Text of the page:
5 Home Photography Tips: How to Capture Beautiful Backyard Bird Photos & Other Local Wildlife

Tech Details: Shot with a Canon EOS R5, EF600 III, EF/RF adapter, 1/1000 @ f4.5, ISO 3200

(Editor's Note: Exploring Light is a monthly Shutterbug column featuring tips, tricks, and photo advice from professional photographers in Canon's Explorers of Light education program. This month's column is by Charles Glatzer with five tips for photographing backyard animals.)

As a professional wildlife photographer, I am typically on location seven to eight months a year. As we all know, COVID has put overseas travel plans on the back burner and a major damper on domestic travel, especially to those areas frequented by crowds.

In truth, we all want to travel to exotic locations, and most of us, myself included, have never taken the time to see what is in our own backyards. And guess what, the more I looked the more I saw…nesting robins, bluebirds feeding young, white squirrels on the feeder, butterflies, and some very cool patterns on plant leaves.

Being on the verge of going stir crazy, I thought, why not use this time at home to try new techniques, test gear limits, hone the techniques used on location, experiment with lighting, and more. The time at home would also provide an opportunity for me to get familiar with the newly released Canon EOS R5 and R6 mirrorless cameras and RF lenses.

With new gear showing up almost weekly it was like an early Christmas! And I could not wait to immerse myself in manuals (yeah, right). Anyway, who does not like playing with new gear?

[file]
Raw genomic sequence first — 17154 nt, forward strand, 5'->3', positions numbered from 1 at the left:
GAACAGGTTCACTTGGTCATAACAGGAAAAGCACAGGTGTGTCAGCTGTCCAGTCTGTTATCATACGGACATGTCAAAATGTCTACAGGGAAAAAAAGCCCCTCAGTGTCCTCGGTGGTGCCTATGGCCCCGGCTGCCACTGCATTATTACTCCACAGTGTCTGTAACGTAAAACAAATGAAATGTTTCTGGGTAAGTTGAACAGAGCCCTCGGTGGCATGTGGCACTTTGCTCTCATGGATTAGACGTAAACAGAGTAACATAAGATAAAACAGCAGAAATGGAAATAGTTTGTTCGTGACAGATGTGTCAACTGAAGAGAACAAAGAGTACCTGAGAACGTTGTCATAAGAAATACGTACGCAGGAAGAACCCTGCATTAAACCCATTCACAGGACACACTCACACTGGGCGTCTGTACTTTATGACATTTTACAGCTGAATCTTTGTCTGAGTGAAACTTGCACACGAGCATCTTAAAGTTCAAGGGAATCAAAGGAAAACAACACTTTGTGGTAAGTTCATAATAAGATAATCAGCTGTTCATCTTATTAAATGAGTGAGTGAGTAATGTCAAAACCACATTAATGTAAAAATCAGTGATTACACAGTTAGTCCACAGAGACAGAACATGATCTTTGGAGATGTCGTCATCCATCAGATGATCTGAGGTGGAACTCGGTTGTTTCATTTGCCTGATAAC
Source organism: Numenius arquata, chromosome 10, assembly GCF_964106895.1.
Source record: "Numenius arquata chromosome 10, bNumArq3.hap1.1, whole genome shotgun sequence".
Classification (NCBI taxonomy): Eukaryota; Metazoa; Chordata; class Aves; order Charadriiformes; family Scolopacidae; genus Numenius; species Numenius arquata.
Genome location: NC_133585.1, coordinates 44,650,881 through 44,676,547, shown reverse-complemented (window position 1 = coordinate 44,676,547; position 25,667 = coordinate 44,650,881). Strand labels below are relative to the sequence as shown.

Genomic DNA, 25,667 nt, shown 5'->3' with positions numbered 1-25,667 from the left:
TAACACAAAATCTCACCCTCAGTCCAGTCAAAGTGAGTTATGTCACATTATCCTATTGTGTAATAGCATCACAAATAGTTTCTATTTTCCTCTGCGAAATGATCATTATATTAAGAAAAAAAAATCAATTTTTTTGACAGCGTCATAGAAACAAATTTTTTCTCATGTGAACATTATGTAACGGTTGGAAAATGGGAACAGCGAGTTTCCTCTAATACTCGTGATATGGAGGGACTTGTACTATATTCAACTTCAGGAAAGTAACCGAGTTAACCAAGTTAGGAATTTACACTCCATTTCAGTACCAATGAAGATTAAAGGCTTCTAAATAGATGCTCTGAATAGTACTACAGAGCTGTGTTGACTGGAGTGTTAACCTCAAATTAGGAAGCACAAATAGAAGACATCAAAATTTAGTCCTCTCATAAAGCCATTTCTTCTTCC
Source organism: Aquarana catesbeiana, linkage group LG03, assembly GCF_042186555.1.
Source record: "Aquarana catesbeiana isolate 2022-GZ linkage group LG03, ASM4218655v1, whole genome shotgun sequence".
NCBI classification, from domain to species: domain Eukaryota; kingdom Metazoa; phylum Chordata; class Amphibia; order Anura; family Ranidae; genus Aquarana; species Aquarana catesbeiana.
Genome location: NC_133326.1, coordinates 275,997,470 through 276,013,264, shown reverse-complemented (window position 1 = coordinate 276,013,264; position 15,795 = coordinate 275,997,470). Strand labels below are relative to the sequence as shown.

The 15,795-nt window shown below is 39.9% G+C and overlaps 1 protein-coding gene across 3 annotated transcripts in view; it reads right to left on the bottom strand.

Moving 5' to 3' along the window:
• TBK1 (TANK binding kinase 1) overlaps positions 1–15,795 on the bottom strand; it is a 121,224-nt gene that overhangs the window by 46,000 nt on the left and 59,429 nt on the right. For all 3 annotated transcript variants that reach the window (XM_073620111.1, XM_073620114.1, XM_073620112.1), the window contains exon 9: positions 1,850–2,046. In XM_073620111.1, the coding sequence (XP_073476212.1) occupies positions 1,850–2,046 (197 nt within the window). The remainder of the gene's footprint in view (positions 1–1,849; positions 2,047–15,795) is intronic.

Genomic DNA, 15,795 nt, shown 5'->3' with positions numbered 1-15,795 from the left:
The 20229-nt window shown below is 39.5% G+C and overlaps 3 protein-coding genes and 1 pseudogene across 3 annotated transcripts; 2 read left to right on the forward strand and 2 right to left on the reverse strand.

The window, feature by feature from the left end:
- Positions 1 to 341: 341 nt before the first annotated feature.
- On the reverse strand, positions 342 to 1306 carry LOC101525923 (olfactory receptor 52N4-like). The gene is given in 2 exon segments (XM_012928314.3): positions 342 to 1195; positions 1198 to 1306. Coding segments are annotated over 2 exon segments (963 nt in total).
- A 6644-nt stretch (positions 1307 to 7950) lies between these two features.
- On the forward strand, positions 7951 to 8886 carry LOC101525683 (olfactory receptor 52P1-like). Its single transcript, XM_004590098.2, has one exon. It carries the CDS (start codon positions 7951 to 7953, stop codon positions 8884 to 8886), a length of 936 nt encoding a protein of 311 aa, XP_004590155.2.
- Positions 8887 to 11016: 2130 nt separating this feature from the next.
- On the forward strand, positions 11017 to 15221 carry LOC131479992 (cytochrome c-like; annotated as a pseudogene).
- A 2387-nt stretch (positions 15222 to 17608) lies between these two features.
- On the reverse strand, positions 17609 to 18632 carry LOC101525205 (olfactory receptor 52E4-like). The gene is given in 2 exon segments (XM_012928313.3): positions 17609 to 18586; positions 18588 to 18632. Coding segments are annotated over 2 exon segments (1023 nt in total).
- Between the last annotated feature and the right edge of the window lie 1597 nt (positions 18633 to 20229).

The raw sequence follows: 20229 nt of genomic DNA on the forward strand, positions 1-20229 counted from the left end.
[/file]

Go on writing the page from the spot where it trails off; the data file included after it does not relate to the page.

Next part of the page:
Here are five of my tips for better wildlife photography in your own backyard.


#1 Nature Has Its Routines

The bluebirds in our yard have multiple clutches every year. They quickly acclimate to being around humans and are a great source of joy to watch especially when the young fledge. Tech Info: Canon EOS 1D X Mark III, EF600 III, 1.4X III, 1/1600 @ f/5.6, ISO 6400

Every year the bluebirds’ nest in the box we set up near the end of our driveway. Quite often if the weather cooperates, they will raise two clutches of young.

It had rained the day before and I noticed the adults taking turns actively feeding the young worms that had been brought to the surface of the ground. I approached this photo opportunity as I recommend to others; see the image first in your mind, then figure out the tools and techniques necessary to capture the vision.

Before setting up the camera gear I checked the lighting direction, background, and the position of the bird when feeding. I set the tripod up at box height, and positioned myself accordingly, so as not to disturb the birds’ natural behavior. It was then a waiting game, he with the most patience and eye to the viewfinder wins.


#2 Watch & Listen

Live View w/ Electronic silent shutter. Having the birds at eye level on my deck was a gift. The big guy must have known I was going stir crazy from lack of travel and threw me a bone. Tech Info: Canon EOS 1D X Mark III, EF600 III, 1/1600 @ f/8, ISO 6400

While sitting on my deck I noticed a slight movement in the tree not far away. To my surprise it was a robin sitting on a nest at eye level. Hoping to photograph the chicks hatching I checked the nest over the next two weeks a few times each day.

As nature would have it, a few leaves obscured just enough of the nest to block my view of the newly hatched chicks. And so I waited; in another week the chicks having grown strong enough to sit up and stretch their necks above the leaves would come into clear view.